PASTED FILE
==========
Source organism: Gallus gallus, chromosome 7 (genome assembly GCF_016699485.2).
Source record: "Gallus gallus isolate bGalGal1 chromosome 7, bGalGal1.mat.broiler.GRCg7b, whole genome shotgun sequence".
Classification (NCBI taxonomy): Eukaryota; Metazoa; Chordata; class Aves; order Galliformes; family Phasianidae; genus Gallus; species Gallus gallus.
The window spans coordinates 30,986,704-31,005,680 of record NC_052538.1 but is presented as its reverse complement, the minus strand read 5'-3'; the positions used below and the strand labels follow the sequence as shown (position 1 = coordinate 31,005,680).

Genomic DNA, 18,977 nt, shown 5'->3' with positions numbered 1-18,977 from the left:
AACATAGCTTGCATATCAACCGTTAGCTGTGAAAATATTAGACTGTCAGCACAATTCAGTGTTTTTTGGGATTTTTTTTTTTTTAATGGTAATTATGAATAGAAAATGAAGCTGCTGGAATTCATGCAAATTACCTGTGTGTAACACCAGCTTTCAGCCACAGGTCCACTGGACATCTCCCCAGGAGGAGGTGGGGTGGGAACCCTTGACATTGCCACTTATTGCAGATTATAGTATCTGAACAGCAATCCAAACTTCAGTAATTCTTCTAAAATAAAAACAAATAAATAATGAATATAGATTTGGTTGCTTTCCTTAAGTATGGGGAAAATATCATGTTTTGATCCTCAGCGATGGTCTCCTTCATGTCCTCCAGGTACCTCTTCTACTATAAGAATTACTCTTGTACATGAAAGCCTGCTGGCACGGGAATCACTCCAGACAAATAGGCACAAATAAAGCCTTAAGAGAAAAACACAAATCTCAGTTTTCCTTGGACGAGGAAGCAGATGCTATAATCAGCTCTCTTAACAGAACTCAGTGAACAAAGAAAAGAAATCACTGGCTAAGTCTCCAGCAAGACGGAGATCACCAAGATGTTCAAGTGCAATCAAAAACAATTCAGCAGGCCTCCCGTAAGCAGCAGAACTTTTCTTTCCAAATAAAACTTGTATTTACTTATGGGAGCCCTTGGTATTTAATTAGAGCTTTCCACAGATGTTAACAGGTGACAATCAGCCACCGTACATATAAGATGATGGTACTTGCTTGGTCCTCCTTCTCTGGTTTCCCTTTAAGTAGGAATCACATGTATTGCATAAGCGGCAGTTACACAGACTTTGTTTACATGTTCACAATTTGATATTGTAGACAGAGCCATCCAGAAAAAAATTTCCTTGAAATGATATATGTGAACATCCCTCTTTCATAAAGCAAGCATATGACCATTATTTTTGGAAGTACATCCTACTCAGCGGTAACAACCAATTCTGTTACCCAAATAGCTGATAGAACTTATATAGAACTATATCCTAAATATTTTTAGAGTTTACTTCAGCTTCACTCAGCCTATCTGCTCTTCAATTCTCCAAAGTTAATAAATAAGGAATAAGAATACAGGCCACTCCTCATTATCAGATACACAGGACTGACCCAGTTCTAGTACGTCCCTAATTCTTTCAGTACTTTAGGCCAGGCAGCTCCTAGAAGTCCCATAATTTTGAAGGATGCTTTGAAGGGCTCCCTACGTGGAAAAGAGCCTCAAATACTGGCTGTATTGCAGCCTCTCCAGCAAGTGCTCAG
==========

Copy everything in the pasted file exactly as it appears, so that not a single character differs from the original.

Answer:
Source organism: Gallus gallus, chromosome 7 (genome assembly GCF_016699485.2).
Source record: "Gallus gallus isolate bGalGal1 chromosome 7, bGalGal1.mat.broiler.GRCg7b, whole genome shotgun sequence".
Classification (NCBI taxonomy): Eukaryota; Metazoa; Chordata; class Aves; order Galliformes; family Phasianidae; genus Gallus; species Gallus gallus.
The window spans coordinates 30,986,704-31,005,680 of record NC_052538.1 but is presented as its reverse complement, the minus strand read 5'-3'; the positions used below and the strand labels follow the sequence as shown (position 1 = coordinate 31,005,680).

Genomic DNA, 18,977 nt, shown 5'->3' with positions numbered 1-18,977 from the left:
AACATAGCTTGCATATCAACCGTTAGCTGTGAAAATATTAGACTGTCAGCACAATTCAGTGTTTTTTGGGATTTTTTTTTTTTTAATGGTAATTATGAATAGAAAATGAAGCTGCTGGAATTCATGCAAATTACCTGTGTGTAACACCAGCTTTCAGCCACAGGTCCACTGGACATCTCCCCAGGAGGAGGTGGGGTGGGAACCCTTGACATTGCCACTTATTGCAGATTATAGTATCTGAACAGCAATCCAAACTTCAGTAATTCTTCTAAAATAAAAACAAATAAATAATGAATATAGATTTGGTTGCTTTCCTTAAGTATGGGGAAAATATCATGTTTTGATCCTCAGCGATGGTCTCCTTCATGTCCTCCAGGTACCTCTTCTACTATAAGAATTACTCTTGTACATGAAAGCCTGCTGGCACGGGAATCACTCCAGACAAATAGGCACAAATAAAGCCTTAAGAGAAAAACACAAATCTCAGTTTTCCTTGGACGAGGAAGCAGATGCTATAATCAGCTCTCTTAACAGAACTCAGTGAACAAAGAAAAGAAATCACTGGCTAAGTCTCCAGCAAGACGGAGATCACCAAGATGTTCAAGTGCAATCAAAAACAATTCAGCAGGCCTCCCGTAAGCAGCAGAACTTTTCTTTCCAAATAAAACTTGTATTTACTTATGGGAGCCCTTGGTATTTAATTAGAGCTTTCCACAGATGTTAACAGGTGACAATCAGCCACCGTACATATAAGATGATGGTACTTGCTTGGTCCTCCTTCTCTGGTTTCCCTTTAAGTAGGAATCACATGTATTGCATAAGCGGCAGTTACACAGACTTTGTTTACATGTTCACAATTTGATATTGTAGACAGAGCCATCCAGAAAAAAATTTCCTTGAAATGATATATGTGAACATCCCTCTTTCATAAAGCAAGCATATGACCATTATTTTTGGAAGTACATCCTACTCAGCGGTAACAACCAATTCTGTTACCCAAATAGCTGATAGAACTTATATAGAACTATATCCTAAATATTTTTAGAGTTTACTTCAGCTTCACTCAGCCTATCTGCTCTTCAATTCTCCAAAGTTAATAAATAAGGAATAAGAATACAGGCCACTCCTCATTATCAGATACACAGGACTGACCCAGTTCTAGTACGTCCCTAATTCTTTCAGTACTTTAGGCCAGGCAGCTCCTAGAAGTCCCATAATTTTGAAGGATGCTTTGAAGGGCTCCCTACGTGGAAAAGAGCCTCAAATACTGGCTGTATTGCAGCCTCTCCAGCAAGTGCTCAG